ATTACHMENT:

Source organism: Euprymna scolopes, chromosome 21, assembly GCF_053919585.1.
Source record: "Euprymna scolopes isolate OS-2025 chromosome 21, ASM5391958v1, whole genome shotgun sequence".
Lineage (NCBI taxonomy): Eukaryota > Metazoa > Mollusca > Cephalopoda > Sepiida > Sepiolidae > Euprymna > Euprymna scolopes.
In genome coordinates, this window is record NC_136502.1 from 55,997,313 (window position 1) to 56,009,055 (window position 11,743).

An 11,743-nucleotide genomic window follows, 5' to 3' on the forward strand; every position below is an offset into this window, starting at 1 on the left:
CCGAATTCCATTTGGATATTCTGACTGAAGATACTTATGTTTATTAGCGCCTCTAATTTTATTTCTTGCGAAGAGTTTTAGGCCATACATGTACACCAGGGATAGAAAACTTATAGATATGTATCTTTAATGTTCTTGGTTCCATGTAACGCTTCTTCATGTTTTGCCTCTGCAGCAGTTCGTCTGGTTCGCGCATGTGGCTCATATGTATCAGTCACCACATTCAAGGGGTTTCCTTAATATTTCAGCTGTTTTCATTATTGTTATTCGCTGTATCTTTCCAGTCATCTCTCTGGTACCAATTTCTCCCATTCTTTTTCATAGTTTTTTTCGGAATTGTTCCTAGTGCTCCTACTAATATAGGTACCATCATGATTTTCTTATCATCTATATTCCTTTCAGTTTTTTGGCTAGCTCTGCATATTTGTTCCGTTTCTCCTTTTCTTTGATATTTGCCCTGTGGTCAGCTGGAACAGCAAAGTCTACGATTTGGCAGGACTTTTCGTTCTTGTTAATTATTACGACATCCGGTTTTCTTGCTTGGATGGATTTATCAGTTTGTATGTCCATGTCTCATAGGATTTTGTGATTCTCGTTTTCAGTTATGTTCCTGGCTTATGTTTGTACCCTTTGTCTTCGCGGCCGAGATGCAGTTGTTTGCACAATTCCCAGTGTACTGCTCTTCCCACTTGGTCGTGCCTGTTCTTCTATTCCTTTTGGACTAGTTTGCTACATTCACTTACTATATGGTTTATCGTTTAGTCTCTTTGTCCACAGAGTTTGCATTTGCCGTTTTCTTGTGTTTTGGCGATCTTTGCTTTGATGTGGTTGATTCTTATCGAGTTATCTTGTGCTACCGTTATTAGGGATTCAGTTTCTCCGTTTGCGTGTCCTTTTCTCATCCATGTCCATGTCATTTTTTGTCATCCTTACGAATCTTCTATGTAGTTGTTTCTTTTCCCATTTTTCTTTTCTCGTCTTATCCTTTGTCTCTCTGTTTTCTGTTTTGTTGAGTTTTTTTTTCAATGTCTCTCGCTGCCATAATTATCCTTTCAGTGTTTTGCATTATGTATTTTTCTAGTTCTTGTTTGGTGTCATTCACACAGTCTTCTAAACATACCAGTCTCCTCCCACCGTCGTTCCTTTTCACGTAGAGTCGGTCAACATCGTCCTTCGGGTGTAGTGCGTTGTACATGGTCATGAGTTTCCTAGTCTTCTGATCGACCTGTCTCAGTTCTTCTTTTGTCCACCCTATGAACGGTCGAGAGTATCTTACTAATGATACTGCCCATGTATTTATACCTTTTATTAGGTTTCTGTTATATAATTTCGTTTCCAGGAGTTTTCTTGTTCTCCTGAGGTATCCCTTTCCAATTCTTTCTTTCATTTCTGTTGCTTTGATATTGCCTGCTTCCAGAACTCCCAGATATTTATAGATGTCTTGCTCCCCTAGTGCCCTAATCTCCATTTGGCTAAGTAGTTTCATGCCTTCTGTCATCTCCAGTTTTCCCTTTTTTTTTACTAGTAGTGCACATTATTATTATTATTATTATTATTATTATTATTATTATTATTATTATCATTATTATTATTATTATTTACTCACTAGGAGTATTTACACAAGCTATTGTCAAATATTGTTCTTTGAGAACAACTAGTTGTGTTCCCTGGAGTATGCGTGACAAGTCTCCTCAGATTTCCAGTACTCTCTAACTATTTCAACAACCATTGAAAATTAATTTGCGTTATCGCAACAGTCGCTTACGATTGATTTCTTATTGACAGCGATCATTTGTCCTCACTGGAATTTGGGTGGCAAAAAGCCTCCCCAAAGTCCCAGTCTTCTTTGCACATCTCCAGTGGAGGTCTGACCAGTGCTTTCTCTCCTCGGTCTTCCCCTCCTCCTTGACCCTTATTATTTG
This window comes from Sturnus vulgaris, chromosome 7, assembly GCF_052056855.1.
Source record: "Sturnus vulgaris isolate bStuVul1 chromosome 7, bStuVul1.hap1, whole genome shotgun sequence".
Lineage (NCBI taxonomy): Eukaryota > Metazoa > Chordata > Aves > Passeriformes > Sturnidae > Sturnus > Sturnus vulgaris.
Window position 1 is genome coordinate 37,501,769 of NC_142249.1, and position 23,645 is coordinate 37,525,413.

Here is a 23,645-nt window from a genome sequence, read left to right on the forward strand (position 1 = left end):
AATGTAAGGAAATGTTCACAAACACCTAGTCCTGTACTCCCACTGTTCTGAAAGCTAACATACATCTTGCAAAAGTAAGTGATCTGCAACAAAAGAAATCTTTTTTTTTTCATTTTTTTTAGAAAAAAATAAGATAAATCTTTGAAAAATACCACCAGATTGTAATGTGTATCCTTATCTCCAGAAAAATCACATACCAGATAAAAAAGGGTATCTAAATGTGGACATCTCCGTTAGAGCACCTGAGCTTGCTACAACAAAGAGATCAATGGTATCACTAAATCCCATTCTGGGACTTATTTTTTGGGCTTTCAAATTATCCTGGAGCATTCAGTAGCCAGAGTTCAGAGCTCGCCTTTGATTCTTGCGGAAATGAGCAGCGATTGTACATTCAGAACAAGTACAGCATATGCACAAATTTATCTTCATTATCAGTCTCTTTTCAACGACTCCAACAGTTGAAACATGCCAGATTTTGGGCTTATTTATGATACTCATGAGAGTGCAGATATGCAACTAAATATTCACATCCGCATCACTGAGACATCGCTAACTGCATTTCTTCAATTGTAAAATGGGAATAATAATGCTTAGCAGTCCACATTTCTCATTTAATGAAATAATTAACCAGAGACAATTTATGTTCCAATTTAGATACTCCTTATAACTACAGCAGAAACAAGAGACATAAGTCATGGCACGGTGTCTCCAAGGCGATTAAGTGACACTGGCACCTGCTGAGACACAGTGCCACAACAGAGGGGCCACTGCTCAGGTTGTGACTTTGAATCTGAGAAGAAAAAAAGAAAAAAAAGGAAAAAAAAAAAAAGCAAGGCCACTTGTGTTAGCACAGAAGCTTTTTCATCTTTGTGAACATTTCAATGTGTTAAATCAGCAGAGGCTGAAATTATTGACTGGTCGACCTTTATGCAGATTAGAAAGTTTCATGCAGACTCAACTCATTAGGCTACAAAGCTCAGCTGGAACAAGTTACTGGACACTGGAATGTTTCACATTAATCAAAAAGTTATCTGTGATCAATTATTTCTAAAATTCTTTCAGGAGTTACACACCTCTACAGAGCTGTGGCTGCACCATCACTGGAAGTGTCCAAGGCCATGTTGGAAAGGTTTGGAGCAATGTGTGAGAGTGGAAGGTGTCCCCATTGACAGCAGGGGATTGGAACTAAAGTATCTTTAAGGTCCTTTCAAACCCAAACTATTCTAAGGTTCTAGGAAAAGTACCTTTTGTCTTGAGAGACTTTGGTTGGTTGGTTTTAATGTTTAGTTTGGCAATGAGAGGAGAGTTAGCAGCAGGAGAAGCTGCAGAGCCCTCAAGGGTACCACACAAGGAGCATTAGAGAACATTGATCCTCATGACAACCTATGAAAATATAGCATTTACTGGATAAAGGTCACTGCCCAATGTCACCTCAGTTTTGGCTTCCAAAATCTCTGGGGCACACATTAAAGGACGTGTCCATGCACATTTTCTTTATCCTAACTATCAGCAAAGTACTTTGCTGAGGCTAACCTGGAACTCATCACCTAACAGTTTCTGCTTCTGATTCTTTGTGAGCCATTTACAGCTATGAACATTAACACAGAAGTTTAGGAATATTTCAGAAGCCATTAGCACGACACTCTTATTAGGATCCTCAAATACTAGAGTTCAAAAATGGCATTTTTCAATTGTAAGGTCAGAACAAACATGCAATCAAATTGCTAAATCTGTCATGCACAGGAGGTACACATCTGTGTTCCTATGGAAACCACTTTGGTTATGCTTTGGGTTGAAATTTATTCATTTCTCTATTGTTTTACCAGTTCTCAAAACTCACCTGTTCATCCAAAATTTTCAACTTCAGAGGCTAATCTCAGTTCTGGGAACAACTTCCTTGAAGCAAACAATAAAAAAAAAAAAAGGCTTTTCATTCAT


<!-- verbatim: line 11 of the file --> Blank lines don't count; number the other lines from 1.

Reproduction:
Here is a 23,645-nt window from a genome sequence, read left to right on the forward strand (position 1 = left end):